"The frequent flow of house party, garage, and bar shows is saturated with typical hardcore punk rockers--and typical to Tacoma, a certain air of learned apathy. However, there are a handful of Tacoma bands which defy this mold. KRAMER, a three piece punk band, is one such outfit, who remind us not to snub an entire genre..."
"So what makes KRAMER so good? How do they differ so radically from the "Tacoma-weekend-punk-band" stereotype? First of all, they have numerous influences spanning the entire rock and roll spectrum: from blues to surf. Sounds crazy, but they play it well. Aside from their unique addition to punk, these boys have a laid-back and unpretentious attitude towards playing music--they play because they love to play, period. They are all instantly likeable, which translates to their shows. You can't see them live and not love them."
"The six-song mini album builds on a compelling aesthetic established by Kramer's self-titled debut album in 2011; that is, the intersection of euphoric, reverb-drenched surf jams – the new EP closes with a remake of Chantays classic, “Pipeline” – and the hooky mania of First Wave punk."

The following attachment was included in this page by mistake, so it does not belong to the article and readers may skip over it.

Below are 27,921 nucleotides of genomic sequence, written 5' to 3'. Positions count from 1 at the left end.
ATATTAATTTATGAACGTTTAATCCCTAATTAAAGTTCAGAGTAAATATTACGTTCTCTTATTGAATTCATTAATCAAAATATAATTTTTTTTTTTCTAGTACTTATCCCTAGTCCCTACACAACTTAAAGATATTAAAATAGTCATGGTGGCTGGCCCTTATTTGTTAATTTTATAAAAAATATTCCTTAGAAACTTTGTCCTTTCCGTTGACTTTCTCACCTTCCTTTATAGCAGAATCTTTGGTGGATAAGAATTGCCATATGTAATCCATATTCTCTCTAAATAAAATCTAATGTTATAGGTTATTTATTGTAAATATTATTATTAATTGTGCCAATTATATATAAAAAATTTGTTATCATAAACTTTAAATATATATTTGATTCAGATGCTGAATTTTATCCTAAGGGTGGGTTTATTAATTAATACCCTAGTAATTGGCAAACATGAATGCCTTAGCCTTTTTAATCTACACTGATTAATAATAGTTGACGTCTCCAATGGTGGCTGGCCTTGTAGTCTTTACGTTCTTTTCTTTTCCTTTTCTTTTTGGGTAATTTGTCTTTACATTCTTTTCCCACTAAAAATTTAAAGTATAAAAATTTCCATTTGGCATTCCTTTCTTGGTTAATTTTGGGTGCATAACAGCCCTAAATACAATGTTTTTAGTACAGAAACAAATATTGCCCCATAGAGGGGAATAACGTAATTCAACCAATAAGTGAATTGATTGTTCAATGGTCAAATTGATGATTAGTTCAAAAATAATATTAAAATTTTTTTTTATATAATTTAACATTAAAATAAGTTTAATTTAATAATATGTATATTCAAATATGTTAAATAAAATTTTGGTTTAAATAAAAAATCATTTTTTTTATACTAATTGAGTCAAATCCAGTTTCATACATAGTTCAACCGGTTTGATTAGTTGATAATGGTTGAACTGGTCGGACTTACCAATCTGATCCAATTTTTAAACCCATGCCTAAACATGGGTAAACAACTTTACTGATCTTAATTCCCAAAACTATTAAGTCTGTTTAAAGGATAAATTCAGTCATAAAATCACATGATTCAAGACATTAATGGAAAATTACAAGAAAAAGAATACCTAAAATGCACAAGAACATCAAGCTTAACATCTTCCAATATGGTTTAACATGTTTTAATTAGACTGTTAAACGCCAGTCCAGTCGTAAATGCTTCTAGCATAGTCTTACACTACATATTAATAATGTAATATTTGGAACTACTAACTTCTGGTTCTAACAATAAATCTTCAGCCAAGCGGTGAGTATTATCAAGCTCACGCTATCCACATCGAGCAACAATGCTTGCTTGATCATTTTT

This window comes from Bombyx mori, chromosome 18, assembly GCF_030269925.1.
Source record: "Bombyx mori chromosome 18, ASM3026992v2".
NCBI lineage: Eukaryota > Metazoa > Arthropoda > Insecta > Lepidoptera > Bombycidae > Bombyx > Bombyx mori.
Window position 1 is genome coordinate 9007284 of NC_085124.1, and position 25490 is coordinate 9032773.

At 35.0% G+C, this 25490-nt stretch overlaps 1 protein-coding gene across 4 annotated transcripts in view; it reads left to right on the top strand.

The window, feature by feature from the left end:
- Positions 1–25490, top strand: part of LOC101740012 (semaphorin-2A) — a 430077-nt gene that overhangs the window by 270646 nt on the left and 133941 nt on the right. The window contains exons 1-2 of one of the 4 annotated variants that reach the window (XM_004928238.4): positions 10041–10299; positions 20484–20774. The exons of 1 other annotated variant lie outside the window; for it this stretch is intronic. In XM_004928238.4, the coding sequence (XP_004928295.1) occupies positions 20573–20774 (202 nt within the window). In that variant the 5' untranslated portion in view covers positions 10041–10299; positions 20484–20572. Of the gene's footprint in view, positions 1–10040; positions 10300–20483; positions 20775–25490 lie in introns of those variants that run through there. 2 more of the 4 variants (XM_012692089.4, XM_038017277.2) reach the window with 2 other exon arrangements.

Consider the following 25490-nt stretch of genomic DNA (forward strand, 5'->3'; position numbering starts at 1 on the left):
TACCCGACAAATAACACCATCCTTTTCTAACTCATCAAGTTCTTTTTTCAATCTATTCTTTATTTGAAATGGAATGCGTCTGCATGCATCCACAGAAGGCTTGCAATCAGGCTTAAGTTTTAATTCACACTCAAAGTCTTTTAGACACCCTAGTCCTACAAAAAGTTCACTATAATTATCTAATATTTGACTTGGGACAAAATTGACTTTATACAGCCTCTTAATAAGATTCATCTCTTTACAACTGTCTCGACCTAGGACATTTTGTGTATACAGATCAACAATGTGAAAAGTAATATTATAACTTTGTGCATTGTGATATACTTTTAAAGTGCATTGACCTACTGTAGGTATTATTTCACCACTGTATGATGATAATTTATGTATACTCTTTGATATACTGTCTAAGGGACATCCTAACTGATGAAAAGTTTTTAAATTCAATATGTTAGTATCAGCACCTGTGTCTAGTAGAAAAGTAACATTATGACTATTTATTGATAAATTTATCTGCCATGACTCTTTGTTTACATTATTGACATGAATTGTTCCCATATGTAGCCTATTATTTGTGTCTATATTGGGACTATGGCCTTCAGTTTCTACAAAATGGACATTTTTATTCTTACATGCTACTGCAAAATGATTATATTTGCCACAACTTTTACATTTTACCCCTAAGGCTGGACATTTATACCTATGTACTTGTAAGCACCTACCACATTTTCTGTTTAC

"Lyrically, Kramer cuts typically burst at the seams with party-hearty irreverence, a la “Crocs,” a goofy, high-octane account of a fictional beach party at which the aforementioned footwear gets stolen. Its underlying message: “F---|||| Crocs! Get chicks! Drink beer! Get blitzed!” But social commentary does surface here and there, a la “Kill the I.R.S.,” a punk rant against materialism and a mosh-worthy favorite during last weekend’s set at McCoy’s Tavern in Olympia. “Trash a bank / burn a bridge,” Birkedahl sings, “Stop the war / adopt a kid / kill the I.R.S.” But the band’s most infectious cut comes from its first album. Between epic blasts of guitar echo and its observation of local street life, “Pac Ave” is one of the coolest odes to Tacoma grit since Girl Trouble’s 1994 anthem, “My Hometown.”
"From the get-go the title track of this record starts with big sound and only gets bigger and more dynamic as it plays along. Despite the bands disdain for being labeled, it is clear that these kids are a formidable garage-punk band. You just can’t have out of this world reverb and custom crafted vocals like these kids do without recognizing the influence behind it."
"I LOVE this record! It’s just not something that you can sit still while listening to it; it implores you to get up and move. The guitars jangle appropriately, the cymbals crash just when you need them to, and Travis has that bass guitar smoking fucking hot!"